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United States v. Smith

April 19, 2006

UNITED STATES OF AMERICA
v.
SAMUEL DAVID SMITH, III, APPELLANT



On Appeal from the United States District Court for the Western District of Pennsylvania (D.C. Criminal No. 99-cr-00147) District Judge: Honorable Donetta W. Ambrose.

The opinion of the court was delivered by: Van Antwerpen, Circuit Judge.

PRECEDENTIAL

Submitted Pursuant to Third Circuit L.A.R. 34.1(a) March 31, 2006

Before: McKEE, BARRY, and VAN ANTWERPEN, Circuit Judges.

OPINION OF THE COURT

Appellant Samuel David Smith, III, appeals from an order modifying the conditions of his term of supervised release and denying his motion to reconsider his petition to allow gainful employment during his supervised release. At issue is an occupational restriction imposed on Smith after sentencing which barred him from employment with an attorney or law firm for the three-year duration of his supervised release. We have jurisdiction pursuant to 28 U.S.C. § 1291 and will affirm.

I.

Appellant Smith pleaded guilty in September, 1999 to wire fraud in violation of 18 U.S.C. § 1343. The circumstances giving rise to the wire fraud conviction may be briefly summarized as follows. In 1994, Smith started a business named Litigation Support Services, holding himself out as a legal consultant with purported connections to the Motorola Corporation. In this capacity, he orchestrated a scheme in 1994 wherein he obtained some $589,750 from four individuals by misrepresenting his ability to broker for them a deal with Motorola. The fraudulent deal involved the purported purchase and sale of approximately 8,000 pagers and 500 cellular phones. Smith perpetrated the scheme by, among other things, making fraudulent representations to induce the victims to wire money, drafting a fake purchase order, and forging a letter on Motorola letterhead purporting to be from Motorola officials. After pleading guilty, Smith was sentenced to 41 months incarceration and three years of supervised release. At the time Smith was sentenced, he had no offer to work for an attorney or law firm, and the District Court did not impose an occupational restriction on his term of supervised release.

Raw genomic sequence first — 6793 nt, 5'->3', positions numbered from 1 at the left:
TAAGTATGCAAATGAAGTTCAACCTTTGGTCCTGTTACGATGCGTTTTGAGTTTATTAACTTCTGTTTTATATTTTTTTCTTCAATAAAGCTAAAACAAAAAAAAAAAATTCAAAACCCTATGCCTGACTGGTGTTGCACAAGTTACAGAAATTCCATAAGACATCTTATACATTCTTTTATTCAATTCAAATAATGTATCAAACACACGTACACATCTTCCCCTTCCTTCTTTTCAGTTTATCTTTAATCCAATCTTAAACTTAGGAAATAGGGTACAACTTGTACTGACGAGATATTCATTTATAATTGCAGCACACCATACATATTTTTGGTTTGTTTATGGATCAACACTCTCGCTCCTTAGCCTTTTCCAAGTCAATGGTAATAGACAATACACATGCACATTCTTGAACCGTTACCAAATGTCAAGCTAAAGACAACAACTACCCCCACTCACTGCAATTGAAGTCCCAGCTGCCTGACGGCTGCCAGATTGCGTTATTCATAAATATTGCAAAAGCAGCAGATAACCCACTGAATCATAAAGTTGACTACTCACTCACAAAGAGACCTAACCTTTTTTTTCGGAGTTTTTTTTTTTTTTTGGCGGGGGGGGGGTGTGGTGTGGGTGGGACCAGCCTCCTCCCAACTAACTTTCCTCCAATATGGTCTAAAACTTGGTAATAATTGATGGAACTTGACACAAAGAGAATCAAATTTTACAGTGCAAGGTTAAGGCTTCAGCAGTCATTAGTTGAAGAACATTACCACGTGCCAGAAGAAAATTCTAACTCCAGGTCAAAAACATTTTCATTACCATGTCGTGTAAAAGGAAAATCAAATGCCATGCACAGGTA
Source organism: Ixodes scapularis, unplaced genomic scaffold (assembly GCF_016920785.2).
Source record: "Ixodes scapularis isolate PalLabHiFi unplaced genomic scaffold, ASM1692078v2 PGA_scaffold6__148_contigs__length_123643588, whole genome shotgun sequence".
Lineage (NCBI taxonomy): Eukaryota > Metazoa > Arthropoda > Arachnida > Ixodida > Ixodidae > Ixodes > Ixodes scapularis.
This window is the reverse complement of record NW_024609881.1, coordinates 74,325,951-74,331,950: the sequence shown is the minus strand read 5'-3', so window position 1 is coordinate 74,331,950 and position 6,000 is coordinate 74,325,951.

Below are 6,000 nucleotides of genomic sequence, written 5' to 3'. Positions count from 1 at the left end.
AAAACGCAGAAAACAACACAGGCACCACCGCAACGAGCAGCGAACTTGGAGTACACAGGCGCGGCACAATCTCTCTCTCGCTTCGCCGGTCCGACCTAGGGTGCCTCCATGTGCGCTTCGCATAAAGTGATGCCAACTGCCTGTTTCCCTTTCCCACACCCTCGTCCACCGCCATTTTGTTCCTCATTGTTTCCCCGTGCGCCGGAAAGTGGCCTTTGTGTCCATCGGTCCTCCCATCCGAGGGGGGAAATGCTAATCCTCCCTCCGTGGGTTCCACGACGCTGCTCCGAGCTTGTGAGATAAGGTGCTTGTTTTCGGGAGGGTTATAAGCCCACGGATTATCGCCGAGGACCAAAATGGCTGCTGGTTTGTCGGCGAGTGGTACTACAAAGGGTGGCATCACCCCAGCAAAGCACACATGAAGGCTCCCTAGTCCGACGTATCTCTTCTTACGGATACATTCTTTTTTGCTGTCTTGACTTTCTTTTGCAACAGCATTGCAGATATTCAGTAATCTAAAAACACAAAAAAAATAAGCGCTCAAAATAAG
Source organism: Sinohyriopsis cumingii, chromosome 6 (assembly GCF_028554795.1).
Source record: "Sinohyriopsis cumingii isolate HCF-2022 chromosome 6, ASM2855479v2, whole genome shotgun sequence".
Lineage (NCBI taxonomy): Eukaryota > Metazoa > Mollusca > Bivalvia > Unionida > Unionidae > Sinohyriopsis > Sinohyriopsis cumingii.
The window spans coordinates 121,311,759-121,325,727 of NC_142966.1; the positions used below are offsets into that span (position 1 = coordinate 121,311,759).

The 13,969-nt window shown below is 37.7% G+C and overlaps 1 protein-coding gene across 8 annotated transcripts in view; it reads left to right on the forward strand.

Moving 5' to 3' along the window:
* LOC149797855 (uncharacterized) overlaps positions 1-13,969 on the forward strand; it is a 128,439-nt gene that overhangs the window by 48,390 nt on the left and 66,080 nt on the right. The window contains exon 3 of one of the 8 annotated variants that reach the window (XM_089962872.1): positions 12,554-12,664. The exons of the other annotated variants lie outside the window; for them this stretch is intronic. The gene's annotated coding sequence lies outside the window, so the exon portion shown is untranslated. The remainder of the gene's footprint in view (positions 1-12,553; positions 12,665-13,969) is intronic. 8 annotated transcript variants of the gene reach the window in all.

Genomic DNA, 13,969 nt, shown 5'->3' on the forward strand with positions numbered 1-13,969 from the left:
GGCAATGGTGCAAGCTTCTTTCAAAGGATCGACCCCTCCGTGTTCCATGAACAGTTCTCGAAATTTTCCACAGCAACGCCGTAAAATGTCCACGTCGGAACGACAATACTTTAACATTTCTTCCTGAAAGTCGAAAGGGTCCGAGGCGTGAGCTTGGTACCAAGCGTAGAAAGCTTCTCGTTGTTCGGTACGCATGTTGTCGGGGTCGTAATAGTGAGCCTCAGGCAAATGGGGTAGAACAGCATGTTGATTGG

In May, 2004, in preparation for Smith's release from federal incarceration, he was transferred from a federal correctional institution to a community corrections center. At the time of this release from the federal correctional institution and transfer to the community corrections center, local attorneys who knew Smith offered to hire him during his period of supervised release. This offer was considered, but ultimately rejected, by Smith's program review team, which consisted of a Bureau of Prisons representative, two probation officers, and staff of the community corrections center.

In July, 2004, Smith, through the attorneys who had offered to hire him in May, petitioned the District Court to allow the employment. The District Court denied the petition. Smith began serving his term of supervised release in September, 2004, and subsequently filed a motion for reconsideration of the denied petition.

At about the same time, the government petitioned the District Court to modify Smith's term of supervised release to impose an occupational restriction barring Smith from seeking or obtaining any type of employment with a law firm or any other entity where Smith would have access to personal information of legal or business clients.

After a consolidated hearing on February 17, 2005, the District Court denied Smith's motion to reconsider and granted the government's petition to modify Smith's term of supervised release. However, the District Court limited the scope of the government's proposed restriction, banning Smith only from employment related to attorneys and/or law firms.

At the February hearing, the government established, and Smith did not dispute, previous convictions in the years 1991 through 1993 for the following crimes: (a) tampering with records, wherein Smith had prepared a fraudulent court order and a fraudulent letter, with a forged attorney's signature on the attorney's letterhead, and forwarded it to the Pennsylvania Board of Probation and Parole as well as the Allegheny County Court of Common Pleas; (b) altering, forging, or counterfeiting documents, wherein Smith had engaged in the unauthorized practice of law by holding himself out to others as an attorney and collecting legal fees (including a $1,000 retainer and $17,500 in legal and investigative fees); (c) intimidation of a witness/victim and obstructing the administration of law, wherein Smith had threatened the victim of an individual to whom Smith had represented himself to be an attorney; (d) tampering with records or identification, wherein Smith falsified a court order with the intent to deceive the Pennsylvania Board of Probation and Parole; and (e) theft by deception, wherein Smith withheld $25,700 from another ...


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